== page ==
I believe in Agile software development. I'm an Agilest. However, Agile software development is not doctrine. I believe in agile because it is a framework for making software development better and not a list of rules that everyone must follow to be successful.
The flexibility of Agile development is what makes it so powerful. I recently experienced this when I moved my team from in-person daily scrums at 9:00 AM to virtual daily scrums. I decided to do this by using an online collaboration application called Slack. After testing it alone for a few days, I sent this email to the team:
As I said in this morning's scrum, I would like to beta test virtual Scrums using Slack. Our Slack organization is:
Everyone should have received an invitation to join by now. If you have not, let me know.
I like to keep things flexible but structured. So, here are the guidelines for our beta of virtual Scrums:
1. For the rest of the year, instead of meeting in-person in the Hub at 9:00 AM, we’ll use Slack. All scrum updates must be entered into the #scrum channel on Slack by 9:00 AM every work day.
2. All team members must check the #scrum channel at 9:00 AM every morning to read the latest updates. If you see anything that needs to be corrected or clarified, collaborate with the respective team members and update the #scrum channel if necessary.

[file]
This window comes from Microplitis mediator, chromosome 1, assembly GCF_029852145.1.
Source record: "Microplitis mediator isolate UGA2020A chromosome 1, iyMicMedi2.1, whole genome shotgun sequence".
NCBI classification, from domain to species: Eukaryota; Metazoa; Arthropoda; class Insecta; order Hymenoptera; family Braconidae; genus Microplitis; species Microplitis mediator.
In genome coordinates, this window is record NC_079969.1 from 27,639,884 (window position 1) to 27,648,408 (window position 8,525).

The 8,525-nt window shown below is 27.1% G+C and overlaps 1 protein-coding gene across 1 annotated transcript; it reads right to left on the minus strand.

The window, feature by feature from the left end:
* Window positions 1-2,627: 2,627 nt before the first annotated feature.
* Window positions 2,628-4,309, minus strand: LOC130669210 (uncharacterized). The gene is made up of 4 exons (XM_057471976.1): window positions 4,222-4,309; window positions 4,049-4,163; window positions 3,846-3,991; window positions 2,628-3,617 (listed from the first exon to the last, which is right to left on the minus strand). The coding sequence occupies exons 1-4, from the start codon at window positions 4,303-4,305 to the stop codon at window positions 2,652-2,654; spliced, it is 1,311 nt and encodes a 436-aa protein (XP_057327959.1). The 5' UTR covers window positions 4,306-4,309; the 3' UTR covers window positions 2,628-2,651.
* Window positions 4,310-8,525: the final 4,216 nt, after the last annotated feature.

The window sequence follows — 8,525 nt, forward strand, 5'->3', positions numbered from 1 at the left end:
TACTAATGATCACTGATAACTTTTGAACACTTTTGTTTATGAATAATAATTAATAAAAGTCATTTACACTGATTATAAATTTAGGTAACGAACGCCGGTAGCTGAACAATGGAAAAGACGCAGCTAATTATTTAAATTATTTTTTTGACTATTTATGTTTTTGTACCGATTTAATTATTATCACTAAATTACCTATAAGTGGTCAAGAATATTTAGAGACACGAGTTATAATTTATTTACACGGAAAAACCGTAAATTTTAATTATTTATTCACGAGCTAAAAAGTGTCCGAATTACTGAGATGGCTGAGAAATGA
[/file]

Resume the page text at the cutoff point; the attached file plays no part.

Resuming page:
3. In exchange for not having in-person meetings , we'll need a greater level of detail in the daily updates. So, instead of typing "bugs", the update should include the bug numbers that have been fixed and the ones that are planned to be fixed today. Similarly, QA should include the tests they have run and the tests they plan to run that day.
4. This is a beta while we're in bug fixing mode and not working on features. Also, as we wind down the year, we'll give you just a little time back to you each day as we get ready for time off during the holidays. However, if virtual Scrums are not robust enough to guide our team once things ramp up in 2015, we'll go back to in-person Scrums.
Slack has apps for iOS, Android, Mac, and Windows. I recommend installing at least one of them on your platform of choice.
It has only been a few days, but the results have been very positive. I've managed the team to a high level of efficiency during our morning Scrums. However, that has led to very concise updates like developers saying they're working on "bugs" and testers saying they're "running test scripts". By using our #scrum channel on Slack, the team is providing specific bug numbers, test scripts, and other information. It took a change of the medium to elicit a change in behavior.
I was able to get this positive result because of the flexibility of Scrum. We may go back to in-person daily scrums, but, for now, our virtual Scrums are delivering real results.